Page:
Obama’s New Chef Skewers School Lunches:

"In 2003, U.S.D.A. spent $939.5 million dollars buying surplus commodities for School Lunch. Two-thirds of that bought meat and dairy, with little more than one quarter going to vegetables that were mostly frozen; and we should not forget that potatoes are the top selling vegetable in our country. The problem that arose is that between 80 and 85 percent of schools fail the basic government standards for the percentage of fat in the lunches due to the food it supplies schools."

Epicureanism/Epicurius from Wikipedia

Epicureanism is a system of philosophy based upon the teachings of Epicurus (c. 341–c. 270 BC), founded around 307 BC. Epicurus was an atomic materialist, following in the steps of Democritus. His materialism led him to a general attack on superstition and divine intervention. Following Aristippus—about whom very little is known—Epicurus believed that the greatest good was to seek modest pleasures in order to attain a state of tranquility and freedom from fear (ataraxia) as well as absence of bodily pain (aponia) through knowledge of the workings of the world and the limits of our desires. The combination of these two states is supposed to constitute happiness in its highest form. Although Epicureanism is a form of hedonism, insofar as it declares pleasure as the sole intrinsic good, its conception of absence of pain as the greatest pleasure and its advocacy of a simple life make it different from "hedonism" as it is commonly understood.

In the Epicurean view, the highest pleasure (tranquility and freedom from fear) was obtained by knowledge, friendship, and living a virtuous and temperate life. He lauded the enjoyment of simple pleasures, by which he meant abstaining from bodily desires, such as sex and appetites, verging on asceticism. He argued that when eating, one should not eat too richly, for it could lead to dissatisfaction later, such as the grim realization that one could not afford such delicacies in the future. Likewise, sex could lead to increased lust and dissatisfaction with the sexual partner. Epicurus did not articulate a broad system of social ethics that has survived.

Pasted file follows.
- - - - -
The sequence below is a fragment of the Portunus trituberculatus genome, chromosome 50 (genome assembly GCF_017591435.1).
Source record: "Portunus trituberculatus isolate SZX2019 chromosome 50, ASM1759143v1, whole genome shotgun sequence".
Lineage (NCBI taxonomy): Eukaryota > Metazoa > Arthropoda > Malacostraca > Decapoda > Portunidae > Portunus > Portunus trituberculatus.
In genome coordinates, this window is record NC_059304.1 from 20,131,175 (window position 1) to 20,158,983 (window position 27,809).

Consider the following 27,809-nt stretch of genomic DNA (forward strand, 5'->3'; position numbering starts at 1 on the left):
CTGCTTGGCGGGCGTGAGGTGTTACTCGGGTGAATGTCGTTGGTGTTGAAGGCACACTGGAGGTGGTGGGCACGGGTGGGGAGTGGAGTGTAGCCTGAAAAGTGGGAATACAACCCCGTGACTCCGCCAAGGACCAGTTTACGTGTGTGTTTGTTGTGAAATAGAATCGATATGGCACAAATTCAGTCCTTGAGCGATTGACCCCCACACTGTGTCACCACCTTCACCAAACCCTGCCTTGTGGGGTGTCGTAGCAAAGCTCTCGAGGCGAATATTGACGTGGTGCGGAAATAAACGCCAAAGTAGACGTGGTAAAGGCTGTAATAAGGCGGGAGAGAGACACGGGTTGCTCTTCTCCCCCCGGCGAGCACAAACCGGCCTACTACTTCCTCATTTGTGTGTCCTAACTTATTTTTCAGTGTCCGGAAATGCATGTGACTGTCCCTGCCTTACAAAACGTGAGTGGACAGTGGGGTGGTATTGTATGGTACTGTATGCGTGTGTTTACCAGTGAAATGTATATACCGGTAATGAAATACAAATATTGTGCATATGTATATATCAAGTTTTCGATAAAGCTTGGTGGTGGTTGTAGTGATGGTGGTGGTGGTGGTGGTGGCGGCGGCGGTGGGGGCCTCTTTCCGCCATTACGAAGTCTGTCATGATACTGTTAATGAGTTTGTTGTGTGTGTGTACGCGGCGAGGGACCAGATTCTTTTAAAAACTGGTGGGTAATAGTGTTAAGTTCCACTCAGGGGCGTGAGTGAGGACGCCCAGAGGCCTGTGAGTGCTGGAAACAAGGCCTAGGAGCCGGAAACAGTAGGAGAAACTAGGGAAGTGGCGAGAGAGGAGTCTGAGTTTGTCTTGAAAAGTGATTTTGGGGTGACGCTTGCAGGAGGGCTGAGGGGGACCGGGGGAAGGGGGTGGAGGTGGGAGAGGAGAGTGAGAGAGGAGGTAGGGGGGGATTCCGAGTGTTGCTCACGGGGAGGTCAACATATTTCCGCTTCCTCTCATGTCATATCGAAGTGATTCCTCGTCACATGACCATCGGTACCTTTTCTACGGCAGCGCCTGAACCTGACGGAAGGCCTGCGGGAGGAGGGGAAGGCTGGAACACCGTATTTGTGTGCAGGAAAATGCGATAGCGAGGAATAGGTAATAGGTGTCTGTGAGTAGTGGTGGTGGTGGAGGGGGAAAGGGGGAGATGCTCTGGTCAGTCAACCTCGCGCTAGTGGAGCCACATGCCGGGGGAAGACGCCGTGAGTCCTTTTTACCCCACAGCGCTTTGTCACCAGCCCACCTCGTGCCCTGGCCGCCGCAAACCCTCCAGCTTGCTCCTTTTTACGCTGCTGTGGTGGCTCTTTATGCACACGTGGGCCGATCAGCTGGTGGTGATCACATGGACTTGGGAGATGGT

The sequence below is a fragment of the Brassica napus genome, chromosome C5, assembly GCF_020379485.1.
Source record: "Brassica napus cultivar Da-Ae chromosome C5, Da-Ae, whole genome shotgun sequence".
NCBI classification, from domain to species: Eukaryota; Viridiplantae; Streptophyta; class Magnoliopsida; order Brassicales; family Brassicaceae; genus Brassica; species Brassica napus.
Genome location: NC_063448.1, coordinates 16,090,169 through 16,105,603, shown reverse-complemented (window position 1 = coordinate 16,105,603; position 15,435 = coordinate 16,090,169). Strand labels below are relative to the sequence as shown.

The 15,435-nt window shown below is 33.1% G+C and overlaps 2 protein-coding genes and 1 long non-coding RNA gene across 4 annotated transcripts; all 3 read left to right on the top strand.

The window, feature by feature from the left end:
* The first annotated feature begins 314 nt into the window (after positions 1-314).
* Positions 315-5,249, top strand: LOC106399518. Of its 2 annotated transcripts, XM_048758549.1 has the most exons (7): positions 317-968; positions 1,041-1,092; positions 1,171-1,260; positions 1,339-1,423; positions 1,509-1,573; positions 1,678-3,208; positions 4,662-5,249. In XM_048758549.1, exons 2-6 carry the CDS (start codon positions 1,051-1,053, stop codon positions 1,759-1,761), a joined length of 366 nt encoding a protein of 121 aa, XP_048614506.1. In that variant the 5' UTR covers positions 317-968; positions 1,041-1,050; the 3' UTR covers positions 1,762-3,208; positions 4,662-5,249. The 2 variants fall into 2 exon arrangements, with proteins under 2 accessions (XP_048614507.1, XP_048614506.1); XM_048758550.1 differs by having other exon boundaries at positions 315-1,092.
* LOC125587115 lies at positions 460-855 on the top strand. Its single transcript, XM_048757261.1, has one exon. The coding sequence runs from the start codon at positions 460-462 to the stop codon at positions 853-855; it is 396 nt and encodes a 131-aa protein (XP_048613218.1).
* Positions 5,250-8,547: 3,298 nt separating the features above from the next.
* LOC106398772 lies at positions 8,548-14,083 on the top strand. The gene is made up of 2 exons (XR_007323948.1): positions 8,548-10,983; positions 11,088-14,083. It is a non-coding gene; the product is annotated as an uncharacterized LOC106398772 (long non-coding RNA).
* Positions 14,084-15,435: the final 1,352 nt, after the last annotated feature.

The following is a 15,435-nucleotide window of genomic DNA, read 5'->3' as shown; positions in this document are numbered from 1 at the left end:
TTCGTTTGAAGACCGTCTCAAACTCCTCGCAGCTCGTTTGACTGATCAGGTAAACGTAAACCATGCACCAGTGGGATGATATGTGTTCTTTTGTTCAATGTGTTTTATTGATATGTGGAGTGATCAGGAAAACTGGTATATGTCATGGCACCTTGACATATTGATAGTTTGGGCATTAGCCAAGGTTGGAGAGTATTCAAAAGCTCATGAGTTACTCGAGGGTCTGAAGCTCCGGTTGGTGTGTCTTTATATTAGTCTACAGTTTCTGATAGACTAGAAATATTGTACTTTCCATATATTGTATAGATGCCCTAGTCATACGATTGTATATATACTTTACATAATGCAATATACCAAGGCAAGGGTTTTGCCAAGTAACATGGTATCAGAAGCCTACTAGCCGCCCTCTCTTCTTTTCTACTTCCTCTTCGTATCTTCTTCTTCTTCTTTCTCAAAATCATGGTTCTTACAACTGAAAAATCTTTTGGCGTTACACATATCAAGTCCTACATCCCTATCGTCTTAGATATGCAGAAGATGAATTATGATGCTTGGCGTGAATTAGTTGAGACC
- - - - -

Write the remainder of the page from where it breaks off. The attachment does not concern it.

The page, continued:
Wednesday, January 28, 2009

Bourdain on Waters

"I'll tell you. Alice Waters annoys the living shit out of me. We're all in the middle of a recession, like we're all going to start buying expensive organic food and running to the green market. There's something very Khmer Rouge about Alice Waters that has become unrealistic. I mean I'm not crazy about our obsession with corn or ethanol and all that, but I'm a little uncomfortable with legislating good eating habits. I'm suspicious of orthodoxy, the kind of orthodoxy when it comes to what you put in your mouth. I'm a little reluctant to admit that maybe Americans are too stupid to figure out that the food we're eating is killing us. But I don't know if it's time to send out special squads to close all the McDonald's. My libertarian side is at odds with my revulsion at what we as a country have done to ourselves physically with what we've chosen to eat and our fast food culture. I'm really divided on that issue. It'd be great if he [Obama] served better food at the White House than what I suspect the Bushies were serving. It's gotta be better than Nixon. He liked starting up a roaring fire, turning up the air conditioning, and eating a bowl of cottage cheese with ketchup. Anything above that is a good thing. He's from Chicago, so he knows what good food is."